“And what if he doesn’t?” said Marsha. “What if he stays inside and sends a deputy to field the call?”
Samantha sided with Lloyd. “It’s worth a shot.”
“I still don’t like it,” said Marsha, regretting her decision to skip her flight and stay in Florida.
“Neither do I,” said Lloyd. “But right now it’s the only play we’ve got.”
Lloyd peered inside the etched windowpane embedded in the oak-stained four panel door. “I don’t see anyone,” he told Samantha, who searched the ground at the front of the house for the spare key concealed inside a faux rock.
Marsha’s voice came over the FRS walkie-talkie on Lloyd’s belt. “What’s happening?”
Lloyd unclipped the radio and pressed the transmit button. “We’re still looking for the key.”
“This is taking too long,” Marsha’s voice replied.
“Just keep your eyes open,” Lloyd spoke into the mike. “I don’t like surprises.”
He helped Samantha comb the ground along the hedge that framed the front yard landscaping. “I thought you knew where it was?”
Samantha dug her painted nails in the mulch bed. “Jamie must have moved it.” She brushed her hand on a lump in the soil and unearthed the man-made stone. “I found it!” she cried triumphantly as she opened the bottom compartment.
Lloyd watched a minivan wind through the gated subdivision. “What about the alarm?”
“Jamie showed me the code,” Samantha reassured him. She slid the key in the Baldwin cylinder. The lock turned freely, granting access to the furnished family room. Plastic sheets covered every piece of furniture but one. A broken grandfather clock stood prominently in the formal living room across from the gas fireplace. A faint ammonia smell hung in the air.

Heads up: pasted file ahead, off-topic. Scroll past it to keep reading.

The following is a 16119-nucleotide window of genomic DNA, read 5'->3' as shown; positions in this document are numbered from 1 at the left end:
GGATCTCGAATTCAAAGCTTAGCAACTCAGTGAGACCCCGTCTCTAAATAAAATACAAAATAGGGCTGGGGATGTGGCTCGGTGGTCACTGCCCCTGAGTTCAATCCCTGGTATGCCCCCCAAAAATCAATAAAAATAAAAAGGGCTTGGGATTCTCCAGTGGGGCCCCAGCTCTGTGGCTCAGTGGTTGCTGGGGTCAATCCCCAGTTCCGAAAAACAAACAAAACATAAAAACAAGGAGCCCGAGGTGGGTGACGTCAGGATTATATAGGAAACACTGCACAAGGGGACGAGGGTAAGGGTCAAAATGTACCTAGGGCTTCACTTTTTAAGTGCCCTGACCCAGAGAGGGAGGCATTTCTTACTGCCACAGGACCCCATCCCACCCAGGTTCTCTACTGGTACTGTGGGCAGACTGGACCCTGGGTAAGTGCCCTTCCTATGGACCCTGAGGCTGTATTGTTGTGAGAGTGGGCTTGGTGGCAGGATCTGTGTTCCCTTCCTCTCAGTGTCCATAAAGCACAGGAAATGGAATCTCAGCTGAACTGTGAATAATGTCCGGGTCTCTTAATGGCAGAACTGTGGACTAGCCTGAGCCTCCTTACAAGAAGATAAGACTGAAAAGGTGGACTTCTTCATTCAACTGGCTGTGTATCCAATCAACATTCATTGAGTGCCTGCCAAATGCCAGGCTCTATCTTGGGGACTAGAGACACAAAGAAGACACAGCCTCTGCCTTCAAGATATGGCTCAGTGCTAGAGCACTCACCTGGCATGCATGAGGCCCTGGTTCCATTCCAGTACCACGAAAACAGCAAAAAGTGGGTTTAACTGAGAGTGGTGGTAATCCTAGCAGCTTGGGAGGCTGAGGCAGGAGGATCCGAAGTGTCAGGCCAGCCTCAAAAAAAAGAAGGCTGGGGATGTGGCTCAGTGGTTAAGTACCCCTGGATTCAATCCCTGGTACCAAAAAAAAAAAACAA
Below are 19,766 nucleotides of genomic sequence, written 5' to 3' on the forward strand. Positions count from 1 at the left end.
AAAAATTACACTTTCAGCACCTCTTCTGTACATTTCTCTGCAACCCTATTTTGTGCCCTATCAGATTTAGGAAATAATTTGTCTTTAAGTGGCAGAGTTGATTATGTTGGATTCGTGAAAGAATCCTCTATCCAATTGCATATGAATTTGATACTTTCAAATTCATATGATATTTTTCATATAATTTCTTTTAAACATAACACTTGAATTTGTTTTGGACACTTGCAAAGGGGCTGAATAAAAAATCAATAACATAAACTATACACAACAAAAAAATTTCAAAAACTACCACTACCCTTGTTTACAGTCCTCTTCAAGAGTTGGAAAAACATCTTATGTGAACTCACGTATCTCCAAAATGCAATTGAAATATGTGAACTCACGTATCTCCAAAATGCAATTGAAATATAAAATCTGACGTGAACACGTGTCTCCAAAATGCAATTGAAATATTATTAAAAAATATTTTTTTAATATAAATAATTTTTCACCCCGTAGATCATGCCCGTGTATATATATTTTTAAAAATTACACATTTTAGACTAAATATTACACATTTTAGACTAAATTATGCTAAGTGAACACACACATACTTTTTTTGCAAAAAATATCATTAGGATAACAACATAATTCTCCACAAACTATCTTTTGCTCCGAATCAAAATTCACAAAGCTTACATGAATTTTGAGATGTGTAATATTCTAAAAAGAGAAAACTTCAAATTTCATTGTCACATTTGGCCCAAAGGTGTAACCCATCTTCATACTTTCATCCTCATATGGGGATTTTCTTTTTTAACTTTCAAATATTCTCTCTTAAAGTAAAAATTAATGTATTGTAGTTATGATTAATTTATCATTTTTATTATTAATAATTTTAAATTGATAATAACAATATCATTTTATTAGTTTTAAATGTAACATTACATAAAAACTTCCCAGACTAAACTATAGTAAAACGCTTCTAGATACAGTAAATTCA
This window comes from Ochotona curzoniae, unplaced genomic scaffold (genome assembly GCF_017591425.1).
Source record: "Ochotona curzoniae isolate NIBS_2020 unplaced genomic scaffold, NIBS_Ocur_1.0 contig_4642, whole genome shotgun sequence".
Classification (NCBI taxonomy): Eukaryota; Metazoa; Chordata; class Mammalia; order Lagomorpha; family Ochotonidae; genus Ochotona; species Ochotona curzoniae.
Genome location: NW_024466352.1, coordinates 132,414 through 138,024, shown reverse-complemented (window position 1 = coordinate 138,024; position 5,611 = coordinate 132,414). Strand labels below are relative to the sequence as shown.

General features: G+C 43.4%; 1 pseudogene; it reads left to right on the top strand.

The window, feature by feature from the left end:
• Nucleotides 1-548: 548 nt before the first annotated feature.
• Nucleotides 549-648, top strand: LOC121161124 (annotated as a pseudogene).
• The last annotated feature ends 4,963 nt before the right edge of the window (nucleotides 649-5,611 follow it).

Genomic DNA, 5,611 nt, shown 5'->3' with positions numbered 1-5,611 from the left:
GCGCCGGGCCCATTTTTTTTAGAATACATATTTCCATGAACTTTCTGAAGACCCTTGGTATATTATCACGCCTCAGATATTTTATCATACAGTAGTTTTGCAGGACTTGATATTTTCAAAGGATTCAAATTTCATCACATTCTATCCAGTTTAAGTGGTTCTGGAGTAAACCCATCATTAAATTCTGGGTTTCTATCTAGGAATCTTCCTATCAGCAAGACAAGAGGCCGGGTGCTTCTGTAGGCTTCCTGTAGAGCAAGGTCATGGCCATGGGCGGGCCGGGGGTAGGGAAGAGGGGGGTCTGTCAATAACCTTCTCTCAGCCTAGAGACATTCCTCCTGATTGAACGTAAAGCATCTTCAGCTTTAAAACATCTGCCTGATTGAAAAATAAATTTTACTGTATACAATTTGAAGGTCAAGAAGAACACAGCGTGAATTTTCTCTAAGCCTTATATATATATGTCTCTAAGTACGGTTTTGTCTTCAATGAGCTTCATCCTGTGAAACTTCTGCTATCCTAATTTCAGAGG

Samantha punched the four digit code in the security display to deactivate the silent alarm. The red LED turned green. “We’re good. I’ll check the bedrooms. You check the rest of the house.”
Lloyd started in the kitchen and checked the adjacent pool bath. He checked the empty nursery and the guest bathroom.
Samantha searched the master bedroom and found Jamie’s clothes in the closet. An open suitcase rested on the rumpled bed. She examined the empty bathroom and found a spotless sink with a dry hand-towel folded neatly through a brass ring holder by the mirror. “No one’s been here for awhile,” she hollered.
“I’ll check the study,” said Lloyd, who pounded his fist on the locked door. He jiggled the handle and pushed with his arm. Unsuccessful, he lowered his shoulder, bent his knees, and used his full body weight. This time his effort met with the loud crack of splintered wood.
Samantha followed Lloyd and stared at the vacant closet. “It’s empty…” she said, dismayed by the missing evidence that Jamie reassured her was there.
“He knows we’re on to him,” said Lloyd. “He’s trying to cover his tracks.”
“He killed her. I know he did.”
“We don’t know that. Just keep moving.”
“Did you look at the pool area?” Samantha asked.
“Nothing,” said Lloyd. “The other rooms are empty too. We should check the garage.”
Samantha followed Lloyd to find the red Volvo parked in its designated spot. “That’s her car.”
Lloyd put his hand on the hood. It felt cool to the touch.
He popped the trunk and found a stash of empty grocery bags behind a cargo net.
Samantha looked over his shoulder. “This house gives me the creeps.”
Lloyd eyed the ceiling and pulled down the folding ladder. He climbed inside the attic and tugged on the chain beneath the light socket to illuminate the space above the garage. Colored bins sat on sheets of plywood that spanned the rafters stuffed with rolls of pink insulation.
He unzipped a large canvas bag to dismiss the unthinkable and found a dismantled Christmas tree stuffed inside.
“Do you see anything?” Samantha called out from below.
Lloyd pulled the chain and climbed down. He folded the ladder onto itself and raised the spring-assisted platform to the ceiling. “Nothing.”
Samantha cupped her hand to her mouth. “He must have taken her somewhere.”
“I have no idea,” Samantha answered. “Jamie never travels. She never visits. She’s been a prisoner in this house since she married that bastard. He never lets her out of his sight.”